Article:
YouTube star, boxer and wrestler Logan Paul is no stranger to controversy.
He’s promoted alleged UFO videos and the questionable energy drink Prime — which NY Sen. Chuck Schumer is now calling on the FDA to investigate. He once posted video showing a dead body in Japan’s Aokigahara “suicide forest” and drew the ire of PETA after videos showed him tasering two dead rats and performing “CPR” on a koi fish.
But some have also called the 28-year-old — who boasts 23.6 million YouTube subscribers, 25.9 million followers on Instagram and 17.7 million followers on TikTok — a crypto scam artist.
In the fall of 2021, Paul announced CryptoZoo, an animated NFT project reportedly inspired by Pokémon and marketed as “a really fun game that makes you money.” For just over $1,100, users would be able to “hatch” and “breed, collect and trade exotic animal hybrids on the blockchain,” according to Coinbase. The rarer the animal, the higher the daily yield of in-game currency — Zoo tokens — earned.
The initial 10,000 NFTs immediately sold out, but the game never materialized. To this day, no game actually exists.
Investors were, and still are, furious.
In January, Paul — who is worth a reported $245 million — unveiled a $1.5 million recovery plan to compensate displeased investors, saying he wanted “to offer a rewards program for players who are disappointed in the status of the game,” as well as promising to finish the game.
One month later, a number of investors filed a class-action lawsuit against both CryptoZoo and Paul, alleging that Paul and members of the CryptoZoo team stole millions of dollars from investors via a “fraudulent venture.” Named plaintiffs in the lawsuit declined to speak to The Post, citing fear of retaliation.
“[Paul and others behind with CryptoZoo] made the business decision to forego an expensive and time-consuming process to create a functional CryptoZoo game or support it, and instead deliberately undertook a scheme to defraud Plaintiff and other consumers,” claimed the ongoing lawsuit.
The suit might have never materialized without the work of Stephen “Coffeezilla” Findeisen, a man who investigates online scams for a living.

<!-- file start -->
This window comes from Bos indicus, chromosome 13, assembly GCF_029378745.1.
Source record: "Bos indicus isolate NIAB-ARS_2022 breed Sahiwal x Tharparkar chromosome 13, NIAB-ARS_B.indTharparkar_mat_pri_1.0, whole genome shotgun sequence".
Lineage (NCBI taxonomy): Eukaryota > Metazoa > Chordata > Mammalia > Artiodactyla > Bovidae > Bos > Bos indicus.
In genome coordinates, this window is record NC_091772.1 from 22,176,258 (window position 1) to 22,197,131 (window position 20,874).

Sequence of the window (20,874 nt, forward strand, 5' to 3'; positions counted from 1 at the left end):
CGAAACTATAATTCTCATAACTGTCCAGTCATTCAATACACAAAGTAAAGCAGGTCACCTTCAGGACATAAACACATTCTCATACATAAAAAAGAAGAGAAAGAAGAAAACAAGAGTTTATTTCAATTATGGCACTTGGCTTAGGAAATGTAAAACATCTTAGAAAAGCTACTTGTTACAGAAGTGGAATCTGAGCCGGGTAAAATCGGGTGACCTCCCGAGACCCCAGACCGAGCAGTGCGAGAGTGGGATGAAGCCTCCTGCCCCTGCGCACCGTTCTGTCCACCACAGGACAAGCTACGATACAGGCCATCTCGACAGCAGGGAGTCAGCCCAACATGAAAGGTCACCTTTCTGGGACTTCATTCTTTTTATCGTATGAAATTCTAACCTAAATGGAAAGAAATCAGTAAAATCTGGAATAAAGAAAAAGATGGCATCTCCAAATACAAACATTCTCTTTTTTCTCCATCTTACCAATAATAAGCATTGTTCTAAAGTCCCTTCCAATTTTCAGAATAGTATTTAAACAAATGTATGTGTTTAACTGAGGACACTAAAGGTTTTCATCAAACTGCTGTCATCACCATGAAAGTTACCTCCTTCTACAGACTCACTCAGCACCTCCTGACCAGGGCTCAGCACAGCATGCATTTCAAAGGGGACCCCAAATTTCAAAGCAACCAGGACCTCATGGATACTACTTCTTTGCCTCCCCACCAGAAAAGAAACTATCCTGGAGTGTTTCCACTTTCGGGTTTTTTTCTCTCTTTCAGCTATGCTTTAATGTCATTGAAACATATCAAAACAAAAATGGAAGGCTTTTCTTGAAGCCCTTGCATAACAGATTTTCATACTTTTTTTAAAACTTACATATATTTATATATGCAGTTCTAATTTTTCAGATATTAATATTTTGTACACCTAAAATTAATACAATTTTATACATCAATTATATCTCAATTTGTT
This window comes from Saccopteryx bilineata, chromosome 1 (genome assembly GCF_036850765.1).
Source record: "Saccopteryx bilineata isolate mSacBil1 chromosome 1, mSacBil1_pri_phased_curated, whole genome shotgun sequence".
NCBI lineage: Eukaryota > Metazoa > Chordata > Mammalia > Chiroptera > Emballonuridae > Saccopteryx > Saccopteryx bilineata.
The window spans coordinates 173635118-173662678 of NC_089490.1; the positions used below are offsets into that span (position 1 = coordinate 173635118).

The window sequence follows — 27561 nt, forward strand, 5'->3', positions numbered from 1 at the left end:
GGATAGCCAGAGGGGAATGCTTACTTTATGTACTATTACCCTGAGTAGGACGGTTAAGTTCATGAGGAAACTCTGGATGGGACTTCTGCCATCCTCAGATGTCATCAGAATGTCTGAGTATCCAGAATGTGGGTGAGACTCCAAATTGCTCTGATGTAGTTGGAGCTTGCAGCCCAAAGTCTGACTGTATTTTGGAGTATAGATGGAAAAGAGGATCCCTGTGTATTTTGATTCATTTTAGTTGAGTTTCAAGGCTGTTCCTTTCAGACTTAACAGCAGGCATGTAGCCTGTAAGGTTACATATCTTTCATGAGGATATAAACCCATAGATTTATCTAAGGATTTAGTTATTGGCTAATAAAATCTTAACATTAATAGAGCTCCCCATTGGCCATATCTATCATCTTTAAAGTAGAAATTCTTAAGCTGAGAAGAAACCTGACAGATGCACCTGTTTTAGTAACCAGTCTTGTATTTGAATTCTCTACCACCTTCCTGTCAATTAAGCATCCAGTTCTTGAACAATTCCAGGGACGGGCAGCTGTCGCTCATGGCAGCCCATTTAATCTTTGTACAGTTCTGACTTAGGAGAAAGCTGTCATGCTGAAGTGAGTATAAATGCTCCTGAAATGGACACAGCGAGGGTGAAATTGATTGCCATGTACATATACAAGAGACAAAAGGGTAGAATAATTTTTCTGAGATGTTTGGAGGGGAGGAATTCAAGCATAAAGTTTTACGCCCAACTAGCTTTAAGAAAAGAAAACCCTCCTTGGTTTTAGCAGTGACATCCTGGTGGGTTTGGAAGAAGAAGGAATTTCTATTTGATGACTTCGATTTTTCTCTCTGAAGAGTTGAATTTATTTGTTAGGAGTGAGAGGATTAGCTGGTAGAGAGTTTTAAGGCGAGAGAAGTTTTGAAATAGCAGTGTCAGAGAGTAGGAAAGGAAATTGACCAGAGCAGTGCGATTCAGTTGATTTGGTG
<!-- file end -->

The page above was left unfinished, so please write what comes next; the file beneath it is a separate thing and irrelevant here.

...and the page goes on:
For well over a year, Findeisen, a self-styled internet detective, has been looking into the CryptoZoo venture. In December of 2022, he published a three-part series on YouTube, alleging the many ways in which the NFT project had failed its investors and interviewing dozens of individuals who claimed to have lost money.
One of the worst affected individuals was an Australian, who lost close to $335,000 (USD). He asked that his name not be used out of fear of retaliation.
Findeisen’s videos went viral. In March, he appeared on the “Joe Rogan Experience,” one of the biggest podcasts in the world, to discuss his findings.
To date, Findeisen told The Post, not one investor has been compensated. (Paul stated in his January video that he had apologized to Findeisen, after accusing the investigative reporter of using his name for “views and money” and publishing “a defamatory hit piece,” in response to Findeisen’s YouTube series. Paul also said that suing Findeisen “would not help CryptoZoo holders.”)
He estimates that “tens of thousands” of victims exist. According to Findeisen, who has close to 3 million subscribers on YouTube, Paul owes more than $3.6 million to investors.
Meanwhile, Zach Kelling, Crypto Zoo’s chief engineer, told The Post that Paul owes him “at least $1 million” for his work.
“Logan doxxed me in January in a very public attack video on YouTube, blaming me for his project failing after he refused to pay my team and black-listing all of our tokens,” Kelling said. “This lead to death threats and put my family’s life in jeopardy …
“Although [Paul] has since taken down the attack video, my unfortunate relationship to the project as a developer has caused massive issues for me in my life and career,” added Kelling, a Kansas City native. “I deeply regret ever trying to help him or his team.”
Findeisen invited The Post into a Discord group consisting solely of CryptoZoo victims — all of whom asked that their names not be published out of fear of retaliation.
One member, who goes by the username “cptdandan,” claimed that he lost $110,000. Another victim said that “a refund is not enough. But if that’s the most that will happen. then it is at least something. My wish for Logan Paul would be for some jail time but that will never happen.”
At the very least, he concluded, “some sort of government action is needed.” (To date, no government regulators have accused Paul of any criminal conduct in connection with CryptoZoo.)
A third disgruntled commenter called Paul’s behavior “deplorable,” adding: The fact he just tries to hide and hope it goes away is the worst. He made a mistake — he needs to own it and do the right thing.”
Another investor, who claims to have lost $15,000, “would like Paul to take a good hard look at himself” and ask “if he truly thinks his family would be proud of a serial scammer who can’t man up enough to do the right thing.”
Paul did not reply to requests for comment.
Findeisen also has a message for Paul: “If you make big promises, you have to deliver. Scamming your fans is not acceptable.
“My personal opinion is that CryptoZoo was a fraud, but I will leave it to law enforcement to decide if there should be further steps taken,” the 37-year-old said. “As it is, Logan Paul is being sued by his own former fans, and I think that speaks volumes about the damage he’s done to others and to his own reputation.”
Findeisen promises that he “won’t stop trying to help the victims get their money back. Logan Paul promised he’d refund them, it’s time to pay up.”
Source by [New York Post]